Startups are an exciting proposition for seasoned investors.
Although often bringing with them higher levels of risk than other asset classes, they can potentially deliver exponential returns that far outstrip return rates of other asset classes.
And unlike other investment options, they also give investors the chance to have an influence on the outcome of their investment, by sharing expertise and advising on growth plans.
What's more, there are also wider incentives, such as supporting innovation, creating jobs and fixing environmental and social problems - and here in the UK, investors willing to back startups can also be rewarded through various tax schemes and incentives.
The Seed Enterprise Investment Scheme (SEIS)
Encouraging investors to back early-stage enterprises, the SEIS offers some extremely generous tax reliefs.
Investors in an SEIS-qualifying startup will receive 50% of their investment back through income tax relief. Up to £100,000 per year can be invested in a single firm or across multiple enterprises. This means it is potentially worth £50,000 at the outset.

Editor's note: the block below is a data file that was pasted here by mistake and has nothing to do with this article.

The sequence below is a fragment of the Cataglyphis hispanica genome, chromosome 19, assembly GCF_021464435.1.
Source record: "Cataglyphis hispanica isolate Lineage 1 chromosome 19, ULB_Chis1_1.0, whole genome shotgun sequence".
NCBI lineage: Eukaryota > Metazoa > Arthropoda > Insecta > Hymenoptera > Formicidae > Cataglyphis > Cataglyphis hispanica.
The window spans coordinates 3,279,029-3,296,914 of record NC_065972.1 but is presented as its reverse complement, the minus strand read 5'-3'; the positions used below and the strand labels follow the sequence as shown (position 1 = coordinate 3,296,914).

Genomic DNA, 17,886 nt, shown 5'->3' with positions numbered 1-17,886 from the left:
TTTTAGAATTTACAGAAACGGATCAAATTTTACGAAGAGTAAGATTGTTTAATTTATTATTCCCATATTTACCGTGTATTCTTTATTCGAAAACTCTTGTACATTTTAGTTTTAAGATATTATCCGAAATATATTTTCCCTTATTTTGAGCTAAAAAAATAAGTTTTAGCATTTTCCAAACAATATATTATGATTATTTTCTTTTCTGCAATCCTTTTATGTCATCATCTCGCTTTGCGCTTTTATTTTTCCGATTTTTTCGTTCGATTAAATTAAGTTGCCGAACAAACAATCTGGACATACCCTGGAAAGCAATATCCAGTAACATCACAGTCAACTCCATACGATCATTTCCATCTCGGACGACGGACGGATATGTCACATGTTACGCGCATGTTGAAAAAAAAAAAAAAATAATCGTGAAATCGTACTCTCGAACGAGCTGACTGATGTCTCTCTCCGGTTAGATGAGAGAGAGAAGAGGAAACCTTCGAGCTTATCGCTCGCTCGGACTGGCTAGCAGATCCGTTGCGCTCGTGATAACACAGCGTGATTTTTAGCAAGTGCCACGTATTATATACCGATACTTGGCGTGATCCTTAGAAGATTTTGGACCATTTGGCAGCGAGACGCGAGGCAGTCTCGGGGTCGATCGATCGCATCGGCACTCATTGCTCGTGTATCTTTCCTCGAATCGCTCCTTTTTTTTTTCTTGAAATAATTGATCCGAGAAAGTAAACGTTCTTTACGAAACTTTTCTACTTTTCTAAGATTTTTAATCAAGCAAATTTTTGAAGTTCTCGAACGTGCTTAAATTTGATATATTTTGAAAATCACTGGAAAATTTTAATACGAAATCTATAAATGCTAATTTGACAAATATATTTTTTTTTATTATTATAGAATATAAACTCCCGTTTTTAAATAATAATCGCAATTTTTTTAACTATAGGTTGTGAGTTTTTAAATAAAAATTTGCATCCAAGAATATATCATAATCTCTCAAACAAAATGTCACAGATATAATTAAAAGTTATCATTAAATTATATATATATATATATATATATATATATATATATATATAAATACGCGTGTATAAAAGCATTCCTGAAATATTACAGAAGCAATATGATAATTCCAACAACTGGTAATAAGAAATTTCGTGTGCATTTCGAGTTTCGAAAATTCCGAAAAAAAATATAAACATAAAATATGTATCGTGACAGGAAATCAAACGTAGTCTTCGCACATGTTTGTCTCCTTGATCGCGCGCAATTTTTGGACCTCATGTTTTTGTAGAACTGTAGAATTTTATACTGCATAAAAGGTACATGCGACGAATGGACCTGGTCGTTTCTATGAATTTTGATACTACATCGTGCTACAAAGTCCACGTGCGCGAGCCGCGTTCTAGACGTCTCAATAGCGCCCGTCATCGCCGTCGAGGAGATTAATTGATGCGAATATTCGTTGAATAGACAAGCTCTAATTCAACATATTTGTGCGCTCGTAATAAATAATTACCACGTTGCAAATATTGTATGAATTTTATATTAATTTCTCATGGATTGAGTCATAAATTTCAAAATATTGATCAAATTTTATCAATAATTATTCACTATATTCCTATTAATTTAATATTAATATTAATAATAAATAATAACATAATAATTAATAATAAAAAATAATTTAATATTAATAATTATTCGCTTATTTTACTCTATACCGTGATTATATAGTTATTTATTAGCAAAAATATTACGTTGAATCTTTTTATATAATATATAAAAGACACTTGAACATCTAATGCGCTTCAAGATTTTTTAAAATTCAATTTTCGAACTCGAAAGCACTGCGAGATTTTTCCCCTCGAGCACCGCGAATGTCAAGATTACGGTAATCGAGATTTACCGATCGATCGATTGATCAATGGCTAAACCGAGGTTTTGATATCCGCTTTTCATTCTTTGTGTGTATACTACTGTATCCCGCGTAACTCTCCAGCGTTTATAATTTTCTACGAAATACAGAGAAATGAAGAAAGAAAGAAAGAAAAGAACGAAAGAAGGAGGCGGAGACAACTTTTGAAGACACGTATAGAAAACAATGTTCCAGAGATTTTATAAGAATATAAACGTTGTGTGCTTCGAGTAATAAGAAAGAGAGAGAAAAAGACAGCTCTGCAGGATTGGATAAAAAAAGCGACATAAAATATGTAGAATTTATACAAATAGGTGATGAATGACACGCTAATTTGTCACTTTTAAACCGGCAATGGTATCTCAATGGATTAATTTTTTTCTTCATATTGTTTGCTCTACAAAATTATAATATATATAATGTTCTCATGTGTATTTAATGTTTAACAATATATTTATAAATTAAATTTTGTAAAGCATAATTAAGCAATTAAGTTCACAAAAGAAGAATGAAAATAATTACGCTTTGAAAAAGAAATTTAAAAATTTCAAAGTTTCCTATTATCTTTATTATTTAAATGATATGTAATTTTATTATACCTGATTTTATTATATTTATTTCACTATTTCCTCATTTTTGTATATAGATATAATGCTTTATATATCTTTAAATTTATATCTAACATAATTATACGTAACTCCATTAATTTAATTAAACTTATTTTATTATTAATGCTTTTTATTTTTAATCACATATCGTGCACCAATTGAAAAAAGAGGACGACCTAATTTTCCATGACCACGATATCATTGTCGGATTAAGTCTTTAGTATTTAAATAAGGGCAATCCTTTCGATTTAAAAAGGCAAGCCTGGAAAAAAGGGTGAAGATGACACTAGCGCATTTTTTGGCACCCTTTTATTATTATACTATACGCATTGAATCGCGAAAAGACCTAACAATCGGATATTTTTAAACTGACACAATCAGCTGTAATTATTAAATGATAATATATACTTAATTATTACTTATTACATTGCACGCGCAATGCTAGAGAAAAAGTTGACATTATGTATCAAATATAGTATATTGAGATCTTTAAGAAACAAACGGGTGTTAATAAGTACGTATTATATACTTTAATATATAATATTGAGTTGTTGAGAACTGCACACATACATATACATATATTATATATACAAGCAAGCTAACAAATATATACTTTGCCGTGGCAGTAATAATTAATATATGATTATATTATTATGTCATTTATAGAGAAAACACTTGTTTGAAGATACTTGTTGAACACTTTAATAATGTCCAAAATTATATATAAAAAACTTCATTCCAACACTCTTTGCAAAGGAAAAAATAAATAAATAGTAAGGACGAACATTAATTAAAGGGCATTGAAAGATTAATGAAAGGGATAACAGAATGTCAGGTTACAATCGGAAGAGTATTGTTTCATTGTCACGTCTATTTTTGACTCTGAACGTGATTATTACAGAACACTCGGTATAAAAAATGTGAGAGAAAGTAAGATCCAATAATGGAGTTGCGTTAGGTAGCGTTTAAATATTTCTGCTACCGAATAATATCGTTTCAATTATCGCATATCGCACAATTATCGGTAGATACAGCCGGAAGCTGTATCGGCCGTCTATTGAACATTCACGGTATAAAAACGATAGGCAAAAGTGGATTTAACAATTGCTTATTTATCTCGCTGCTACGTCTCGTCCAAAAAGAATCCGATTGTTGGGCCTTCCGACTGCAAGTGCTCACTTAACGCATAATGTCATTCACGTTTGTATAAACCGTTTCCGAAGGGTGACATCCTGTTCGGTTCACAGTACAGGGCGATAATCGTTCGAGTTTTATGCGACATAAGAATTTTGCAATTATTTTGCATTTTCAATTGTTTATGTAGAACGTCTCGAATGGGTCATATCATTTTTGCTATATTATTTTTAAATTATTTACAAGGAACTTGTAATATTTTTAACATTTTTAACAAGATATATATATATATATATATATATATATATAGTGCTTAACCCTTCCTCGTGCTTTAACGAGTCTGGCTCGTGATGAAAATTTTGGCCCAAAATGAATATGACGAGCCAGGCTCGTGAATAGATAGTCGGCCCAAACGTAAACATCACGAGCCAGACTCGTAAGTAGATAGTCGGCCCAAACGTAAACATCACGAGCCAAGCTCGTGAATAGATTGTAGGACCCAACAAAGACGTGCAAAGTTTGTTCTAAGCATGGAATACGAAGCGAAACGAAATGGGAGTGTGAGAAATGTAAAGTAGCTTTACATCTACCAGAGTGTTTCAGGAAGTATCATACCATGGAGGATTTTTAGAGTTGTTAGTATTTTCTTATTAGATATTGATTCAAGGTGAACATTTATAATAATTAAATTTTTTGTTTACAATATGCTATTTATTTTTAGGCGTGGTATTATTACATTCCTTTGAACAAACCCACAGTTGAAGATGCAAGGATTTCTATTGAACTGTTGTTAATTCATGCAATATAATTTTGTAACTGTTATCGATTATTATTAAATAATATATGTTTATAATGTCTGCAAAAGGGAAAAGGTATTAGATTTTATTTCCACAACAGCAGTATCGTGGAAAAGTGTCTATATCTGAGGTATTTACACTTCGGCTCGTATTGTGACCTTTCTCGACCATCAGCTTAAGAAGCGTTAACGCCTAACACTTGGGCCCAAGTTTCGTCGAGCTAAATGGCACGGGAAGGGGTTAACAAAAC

Then, should that startup successfully grow and reach a liquidity event - such as a takeover - after at least three years, any return on your investment is free from capital gains tax.
You can also benefit from capital gains reinvestment relief, by putting any capital gains from any form of investment into an SEIS-compliant startup.
Protection against potential losses also enhances the attractiveness of SEIS to investors, as if shares are sold at a loss, the impact on your portfolio can be softened through loss relief.
Given that you will already have received 50% of your investment back in income tax relief, with this in mind SEIS could be seen as a relatively low risk way of investing in startups.
With other attractions including carry-back relief – whereby your earned income tax deduction can be applied to a previous year - to be eligible for SEIS investment, startups must have traded for no more than two years, have fewer than 25 employees and net assets of under £200,000.
The Enterprise Investment Scheme (EIS)
The older sister of the SEIS, EIS offers tax relief on up to £1m of investment into businesses per tax year, or £2m if at least £1m of this is invested into companies deemed ‘knowledge-intensive’.